So why were the marketers in my group, with all this power of influence at their fingertips, bringing yawn-inducing writing?
Marketing, which as a profession has its roots in American optimism is largely one dimensional. It follows one plotline that goes like this:
You, as a human being, are limited, my friend. You’re unable to enjoy life without these wonderful products developed for you. If you own the next shiny thing, you will become popular with your friends, your life will improve and this is the true meaning of life. Why don’t you buy?
Seth Godin uses this plotline to sell his workshops to people perfectly capable of connecting the dots for themselves to tap into their own creativity in a way that will connect them with other people who can support their business ventures.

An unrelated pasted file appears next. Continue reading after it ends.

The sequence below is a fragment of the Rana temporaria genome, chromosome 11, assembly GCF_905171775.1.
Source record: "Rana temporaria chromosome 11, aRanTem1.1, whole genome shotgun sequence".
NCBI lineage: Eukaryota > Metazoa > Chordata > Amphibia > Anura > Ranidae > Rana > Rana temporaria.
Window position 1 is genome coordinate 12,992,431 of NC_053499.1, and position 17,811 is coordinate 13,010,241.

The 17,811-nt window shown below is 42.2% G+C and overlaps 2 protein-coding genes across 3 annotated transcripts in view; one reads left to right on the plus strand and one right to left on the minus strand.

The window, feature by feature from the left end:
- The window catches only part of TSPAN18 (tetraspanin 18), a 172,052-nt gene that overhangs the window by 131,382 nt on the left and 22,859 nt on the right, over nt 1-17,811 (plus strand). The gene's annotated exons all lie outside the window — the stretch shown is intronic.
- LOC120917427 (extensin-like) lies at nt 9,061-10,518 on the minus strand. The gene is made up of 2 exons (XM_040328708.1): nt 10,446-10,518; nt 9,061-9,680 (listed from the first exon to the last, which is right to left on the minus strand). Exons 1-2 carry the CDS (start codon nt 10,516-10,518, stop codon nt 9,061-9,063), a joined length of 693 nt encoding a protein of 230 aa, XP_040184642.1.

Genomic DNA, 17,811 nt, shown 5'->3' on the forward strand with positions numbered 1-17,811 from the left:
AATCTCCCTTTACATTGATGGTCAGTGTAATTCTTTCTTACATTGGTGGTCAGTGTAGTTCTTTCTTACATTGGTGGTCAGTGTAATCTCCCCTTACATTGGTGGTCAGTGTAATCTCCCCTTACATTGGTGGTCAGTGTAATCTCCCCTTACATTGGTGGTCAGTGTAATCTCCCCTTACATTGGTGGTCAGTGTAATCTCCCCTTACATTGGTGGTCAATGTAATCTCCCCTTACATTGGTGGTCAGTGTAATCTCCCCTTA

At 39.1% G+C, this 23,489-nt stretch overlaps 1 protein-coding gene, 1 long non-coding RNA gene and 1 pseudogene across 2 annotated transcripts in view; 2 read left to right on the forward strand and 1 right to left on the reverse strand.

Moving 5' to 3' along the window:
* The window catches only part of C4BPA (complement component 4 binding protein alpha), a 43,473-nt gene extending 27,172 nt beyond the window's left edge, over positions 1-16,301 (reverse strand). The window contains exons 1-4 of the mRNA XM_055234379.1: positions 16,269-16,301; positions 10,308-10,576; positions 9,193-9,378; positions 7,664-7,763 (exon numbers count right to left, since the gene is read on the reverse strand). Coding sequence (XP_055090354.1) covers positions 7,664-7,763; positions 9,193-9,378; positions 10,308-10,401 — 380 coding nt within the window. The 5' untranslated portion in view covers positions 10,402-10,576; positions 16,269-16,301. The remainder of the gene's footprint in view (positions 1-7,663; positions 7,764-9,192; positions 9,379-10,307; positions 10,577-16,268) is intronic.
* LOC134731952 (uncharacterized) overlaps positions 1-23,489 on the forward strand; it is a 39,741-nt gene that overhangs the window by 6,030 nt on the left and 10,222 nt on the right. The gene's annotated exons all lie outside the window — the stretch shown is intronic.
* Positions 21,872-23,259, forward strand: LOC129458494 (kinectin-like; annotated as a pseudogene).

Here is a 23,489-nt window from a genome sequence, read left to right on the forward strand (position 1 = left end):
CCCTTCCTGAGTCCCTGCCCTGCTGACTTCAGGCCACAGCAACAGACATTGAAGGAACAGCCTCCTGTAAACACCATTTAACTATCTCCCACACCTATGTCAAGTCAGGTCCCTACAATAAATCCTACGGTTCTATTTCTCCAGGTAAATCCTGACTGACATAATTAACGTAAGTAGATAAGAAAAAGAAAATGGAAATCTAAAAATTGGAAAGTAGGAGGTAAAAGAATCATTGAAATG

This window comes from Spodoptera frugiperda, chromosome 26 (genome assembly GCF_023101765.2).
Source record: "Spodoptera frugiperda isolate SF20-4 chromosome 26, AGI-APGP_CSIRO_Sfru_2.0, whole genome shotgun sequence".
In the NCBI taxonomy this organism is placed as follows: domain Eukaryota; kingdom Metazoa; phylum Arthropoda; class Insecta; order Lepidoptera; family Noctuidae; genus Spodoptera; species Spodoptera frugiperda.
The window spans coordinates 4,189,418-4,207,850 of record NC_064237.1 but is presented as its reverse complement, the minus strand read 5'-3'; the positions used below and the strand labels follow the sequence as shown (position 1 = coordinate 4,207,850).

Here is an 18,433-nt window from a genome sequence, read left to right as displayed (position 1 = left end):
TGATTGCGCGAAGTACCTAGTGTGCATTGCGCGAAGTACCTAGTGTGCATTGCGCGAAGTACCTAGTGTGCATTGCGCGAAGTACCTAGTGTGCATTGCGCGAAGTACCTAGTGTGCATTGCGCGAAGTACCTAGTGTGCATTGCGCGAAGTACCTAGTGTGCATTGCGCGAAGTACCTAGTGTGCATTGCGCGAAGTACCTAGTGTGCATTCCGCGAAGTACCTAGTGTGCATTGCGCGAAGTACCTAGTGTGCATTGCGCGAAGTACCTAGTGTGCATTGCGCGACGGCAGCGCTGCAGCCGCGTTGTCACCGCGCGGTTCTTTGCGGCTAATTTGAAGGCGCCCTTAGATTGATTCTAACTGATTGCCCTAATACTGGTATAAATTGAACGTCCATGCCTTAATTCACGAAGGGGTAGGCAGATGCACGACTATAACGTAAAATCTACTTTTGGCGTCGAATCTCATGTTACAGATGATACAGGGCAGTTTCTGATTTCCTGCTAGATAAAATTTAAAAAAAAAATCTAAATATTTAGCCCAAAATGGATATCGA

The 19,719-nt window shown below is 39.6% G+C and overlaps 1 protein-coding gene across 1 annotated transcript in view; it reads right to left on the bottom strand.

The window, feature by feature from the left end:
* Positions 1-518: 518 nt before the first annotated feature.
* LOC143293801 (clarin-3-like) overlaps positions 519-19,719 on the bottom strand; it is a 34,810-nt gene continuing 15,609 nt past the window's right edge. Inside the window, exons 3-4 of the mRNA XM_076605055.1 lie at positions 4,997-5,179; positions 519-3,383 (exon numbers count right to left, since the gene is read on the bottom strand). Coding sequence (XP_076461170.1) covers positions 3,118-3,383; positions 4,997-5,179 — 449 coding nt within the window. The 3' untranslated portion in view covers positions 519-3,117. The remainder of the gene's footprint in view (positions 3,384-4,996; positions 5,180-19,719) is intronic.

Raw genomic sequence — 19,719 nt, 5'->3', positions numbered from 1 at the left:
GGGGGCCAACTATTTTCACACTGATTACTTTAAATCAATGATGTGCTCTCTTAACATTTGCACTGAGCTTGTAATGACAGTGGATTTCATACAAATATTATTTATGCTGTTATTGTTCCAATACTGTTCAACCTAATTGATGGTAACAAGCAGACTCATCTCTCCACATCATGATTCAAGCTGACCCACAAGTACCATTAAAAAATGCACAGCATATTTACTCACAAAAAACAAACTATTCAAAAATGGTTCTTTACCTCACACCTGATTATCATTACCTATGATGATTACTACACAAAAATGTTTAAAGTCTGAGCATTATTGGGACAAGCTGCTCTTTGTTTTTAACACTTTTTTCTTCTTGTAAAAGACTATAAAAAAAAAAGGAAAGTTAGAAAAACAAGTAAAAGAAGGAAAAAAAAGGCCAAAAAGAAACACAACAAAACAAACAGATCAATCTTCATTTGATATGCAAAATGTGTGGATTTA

Furthermore, he creates a separation, or a market segment of people who perceive themselves as “people like us, do things like this”…
This distinction of self from others is precisely where my marketer/writers lost me. Their stories and also mine was not being told from a place of wanting to connect with the audience but rather proving our view of the world as the right view. Again, this is something Seth Godin is starting to do, without any qualifications in education, he’s pointing out all that’s wrong with education and offering remedies in the form of scalable tech platforms.